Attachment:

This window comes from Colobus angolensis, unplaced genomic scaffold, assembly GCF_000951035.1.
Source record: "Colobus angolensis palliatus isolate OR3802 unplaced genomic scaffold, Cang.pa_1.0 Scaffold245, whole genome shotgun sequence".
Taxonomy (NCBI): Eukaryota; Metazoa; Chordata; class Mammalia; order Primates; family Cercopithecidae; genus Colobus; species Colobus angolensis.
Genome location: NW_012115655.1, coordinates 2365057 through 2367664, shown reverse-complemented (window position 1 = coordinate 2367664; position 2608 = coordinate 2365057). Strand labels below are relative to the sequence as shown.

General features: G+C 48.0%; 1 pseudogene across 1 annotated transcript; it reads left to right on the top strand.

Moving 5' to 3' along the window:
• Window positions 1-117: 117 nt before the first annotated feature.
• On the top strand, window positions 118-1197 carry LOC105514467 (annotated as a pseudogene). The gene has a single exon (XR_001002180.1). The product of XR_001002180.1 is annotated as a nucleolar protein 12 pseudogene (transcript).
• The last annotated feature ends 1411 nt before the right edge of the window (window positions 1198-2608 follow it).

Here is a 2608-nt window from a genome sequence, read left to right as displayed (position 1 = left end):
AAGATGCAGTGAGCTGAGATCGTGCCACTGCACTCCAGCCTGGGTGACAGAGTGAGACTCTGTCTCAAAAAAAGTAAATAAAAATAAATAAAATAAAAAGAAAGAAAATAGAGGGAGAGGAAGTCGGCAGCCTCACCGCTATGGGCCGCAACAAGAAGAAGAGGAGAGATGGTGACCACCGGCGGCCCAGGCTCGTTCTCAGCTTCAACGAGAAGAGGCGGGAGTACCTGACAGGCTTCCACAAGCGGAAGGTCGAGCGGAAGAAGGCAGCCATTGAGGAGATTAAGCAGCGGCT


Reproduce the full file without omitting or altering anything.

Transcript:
This window comes from Colobus angolensis, unplaced genomic scaffold, assembly GCF_000951035.1.
Source record: "Colobus angolensis palliatus isolate OR3802 unplaced genomic scaffold, Cang.pa_1.0 Scaffold245, whole genome shotgun sequence".
Taxonomy (NCBI): Eukaryota; Metazoa; Chordata; class Mammalia; order Primates; family Cercopithecidae; genus Colobus; species Colobus angolensis.
Genome location: NW_012115655.1, coordinates 2365057 through 2367664, shown reverse-complemented (window position 1 = coordinate 2367664; position 2608 = coordinate 2365057). Strand labels below are relative to the sequence as shown.

General features: G+C 48.0%; 1 pseudogene across 1 annotated transcript; it reads left to right on the top strand.

Moving 5' to 3' along the window:
• Window positions 1-117: 117 nt before the first annotated feature.
• On the top strand, window positions 118-1197 carry LOC105514467 (annotated as a pseudogene). The gene has a single exon (XR_001002180.1). The product of XR_001002180.1 is annotated as a nucleolar protein 12 pseudogene (transcript).
• The last annotated feature ends 1411 nt before the right edge of the window (window positions 1198-2608 follow it).

Here is a 2608-nt window from a genome sequence, read left to right as displayed (position 1 = left end):
AAGATGCAGTGAGCTGAGATCGTGCCACTGCACTCCAGCCTGGGTGACAGAGTGAGACTCTGTCTCAAAAAAAGTAAATAAAAATAAATAAAATAAAAAGAAAGAAAATAGAGGGAGAGGAAGTCGGCAGCCTCACCGCTATGGGCCGCAACAAGAAGAAGAGGAGAGATGGTGACCACCGGCGGCCCAGGCTCGTTCTCAGCTTCAACGAGAAGAGGCGGGAGTACCTGACAGGCTTCCACAAGCGGAAGGTCGAGCGGAAGAAGGCAGCCATTGAGGAGATTAAGCAGCGGCT